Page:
The motivation for the School Choice in Bangladesh study was to inform education policy in a context in which the demand for schooling has been changing: enrolment in recognized and official schools at primary declined in the first half of the 2000s, while at secondary level, expansion stagnated. Boys’ enrolments in the official system declined most dramatically, and they appear to have been moving to different – and new – types of institution. Declining quality in the official system at primary is likely to squeeze out two groups: the poorest, for which the low returns from poor quality education mean investment in school may not be worthwhile, and the rich, who can afford better education, should it be available. Fewer poor boys move to NGO schools than girls, and it has been suggested that madrasas of a range of types are likely to have been absorbing these groups in this changing context. The potential political implications, such as the possibility of rising Islamic militancy among a cohort of young men from poor backgrounds, have directed attention to the question of how school choice is changing.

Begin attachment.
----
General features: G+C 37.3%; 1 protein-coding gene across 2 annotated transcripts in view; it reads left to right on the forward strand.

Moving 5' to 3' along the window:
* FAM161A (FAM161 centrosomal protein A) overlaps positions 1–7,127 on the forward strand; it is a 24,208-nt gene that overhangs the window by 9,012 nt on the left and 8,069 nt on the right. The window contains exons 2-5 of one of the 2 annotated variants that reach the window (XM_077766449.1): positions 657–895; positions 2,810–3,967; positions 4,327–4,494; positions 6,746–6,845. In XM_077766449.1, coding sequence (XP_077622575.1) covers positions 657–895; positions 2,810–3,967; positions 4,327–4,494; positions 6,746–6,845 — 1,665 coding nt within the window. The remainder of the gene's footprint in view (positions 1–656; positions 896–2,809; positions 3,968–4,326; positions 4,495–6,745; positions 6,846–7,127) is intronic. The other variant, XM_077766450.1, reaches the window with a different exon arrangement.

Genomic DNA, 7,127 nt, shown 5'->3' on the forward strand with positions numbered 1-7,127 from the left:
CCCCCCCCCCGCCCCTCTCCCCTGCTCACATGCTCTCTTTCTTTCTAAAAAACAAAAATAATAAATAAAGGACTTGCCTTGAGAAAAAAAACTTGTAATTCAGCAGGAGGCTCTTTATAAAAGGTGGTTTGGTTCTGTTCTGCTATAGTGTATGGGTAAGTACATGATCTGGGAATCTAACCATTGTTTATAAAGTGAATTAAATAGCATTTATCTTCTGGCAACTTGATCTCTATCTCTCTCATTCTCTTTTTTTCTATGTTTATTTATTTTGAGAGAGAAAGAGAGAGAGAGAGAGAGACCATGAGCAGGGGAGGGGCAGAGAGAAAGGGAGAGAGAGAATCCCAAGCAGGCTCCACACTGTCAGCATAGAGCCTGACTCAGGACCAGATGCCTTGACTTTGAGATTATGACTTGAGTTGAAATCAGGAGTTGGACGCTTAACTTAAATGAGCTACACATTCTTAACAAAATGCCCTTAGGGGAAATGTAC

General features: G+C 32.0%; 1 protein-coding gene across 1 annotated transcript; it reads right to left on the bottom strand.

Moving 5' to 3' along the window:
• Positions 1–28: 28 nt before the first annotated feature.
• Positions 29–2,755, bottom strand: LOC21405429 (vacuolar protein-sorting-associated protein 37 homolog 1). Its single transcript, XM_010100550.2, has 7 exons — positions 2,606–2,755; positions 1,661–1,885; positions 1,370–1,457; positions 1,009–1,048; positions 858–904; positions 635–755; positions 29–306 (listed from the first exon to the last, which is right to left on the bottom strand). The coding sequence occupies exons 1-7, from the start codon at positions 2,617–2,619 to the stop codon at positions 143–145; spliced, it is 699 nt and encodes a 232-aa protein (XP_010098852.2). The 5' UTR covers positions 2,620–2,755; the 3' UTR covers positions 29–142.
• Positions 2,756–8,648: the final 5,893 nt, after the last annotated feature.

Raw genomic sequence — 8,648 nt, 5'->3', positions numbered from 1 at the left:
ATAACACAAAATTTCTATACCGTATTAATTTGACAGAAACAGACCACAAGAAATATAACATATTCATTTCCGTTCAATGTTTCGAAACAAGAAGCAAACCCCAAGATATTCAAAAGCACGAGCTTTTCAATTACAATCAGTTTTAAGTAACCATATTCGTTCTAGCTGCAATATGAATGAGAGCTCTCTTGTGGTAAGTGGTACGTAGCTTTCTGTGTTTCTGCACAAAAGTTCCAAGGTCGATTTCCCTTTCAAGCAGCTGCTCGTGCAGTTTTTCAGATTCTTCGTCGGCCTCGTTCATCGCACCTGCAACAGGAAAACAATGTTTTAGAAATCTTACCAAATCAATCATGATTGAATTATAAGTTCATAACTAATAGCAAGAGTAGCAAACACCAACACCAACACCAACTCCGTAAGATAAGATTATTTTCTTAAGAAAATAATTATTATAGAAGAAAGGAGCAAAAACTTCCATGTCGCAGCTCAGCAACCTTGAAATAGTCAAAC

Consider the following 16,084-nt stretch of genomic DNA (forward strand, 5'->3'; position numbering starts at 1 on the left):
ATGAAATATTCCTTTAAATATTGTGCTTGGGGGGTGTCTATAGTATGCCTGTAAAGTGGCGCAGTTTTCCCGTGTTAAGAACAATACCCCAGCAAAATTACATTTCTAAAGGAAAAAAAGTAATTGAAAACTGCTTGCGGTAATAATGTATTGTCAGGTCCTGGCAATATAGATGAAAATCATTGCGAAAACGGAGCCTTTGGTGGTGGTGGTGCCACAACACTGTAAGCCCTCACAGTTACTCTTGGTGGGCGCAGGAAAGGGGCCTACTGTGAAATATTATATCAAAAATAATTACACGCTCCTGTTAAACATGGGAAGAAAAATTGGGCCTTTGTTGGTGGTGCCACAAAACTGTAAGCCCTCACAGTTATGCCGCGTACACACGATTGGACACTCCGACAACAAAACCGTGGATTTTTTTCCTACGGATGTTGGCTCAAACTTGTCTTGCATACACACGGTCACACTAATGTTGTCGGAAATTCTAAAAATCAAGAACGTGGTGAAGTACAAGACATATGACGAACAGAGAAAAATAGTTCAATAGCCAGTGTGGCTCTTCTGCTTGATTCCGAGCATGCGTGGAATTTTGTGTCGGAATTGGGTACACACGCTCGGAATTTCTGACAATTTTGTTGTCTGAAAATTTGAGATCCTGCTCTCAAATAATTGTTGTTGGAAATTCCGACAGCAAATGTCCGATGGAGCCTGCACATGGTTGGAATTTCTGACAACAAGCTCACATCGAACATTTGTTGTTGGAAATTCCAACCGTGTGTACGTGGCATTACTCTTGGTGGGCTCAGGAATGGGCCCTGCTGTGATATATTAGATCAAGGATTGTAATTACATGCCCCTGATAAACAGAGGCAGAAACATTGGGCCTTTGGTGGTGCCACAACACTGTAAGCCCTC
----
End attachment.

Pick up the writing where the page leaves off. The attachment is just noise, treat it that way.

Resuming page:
The objective of the study was:
The research was designed to take into account the impacts of gender, poverty, economic opportunity, religiosity, and human security as factors likely to affect decisions around educational investment.
Sampling: The study adopted a comparative case study methodology, involving four contrasting communities. Large-scale nationally representative survey data was not used, and the approach focused on enabling an in-depth understanding of household decision-making processes around education. The strategy adopted was multi-disciplinary, multi-method and multi-level, approaching the issues at individual, household, community, school and regional levels. Four villages in four distinctly different districts were selected to represent characteristics of a) extreme poverty; b) high insecurity, including environmental insecurity; c); economic opportunity and high growth; and d) above average religiosity.
The actual services provided include:
The study was sponsored and financed by Oxford Policy Management (OPM)/UK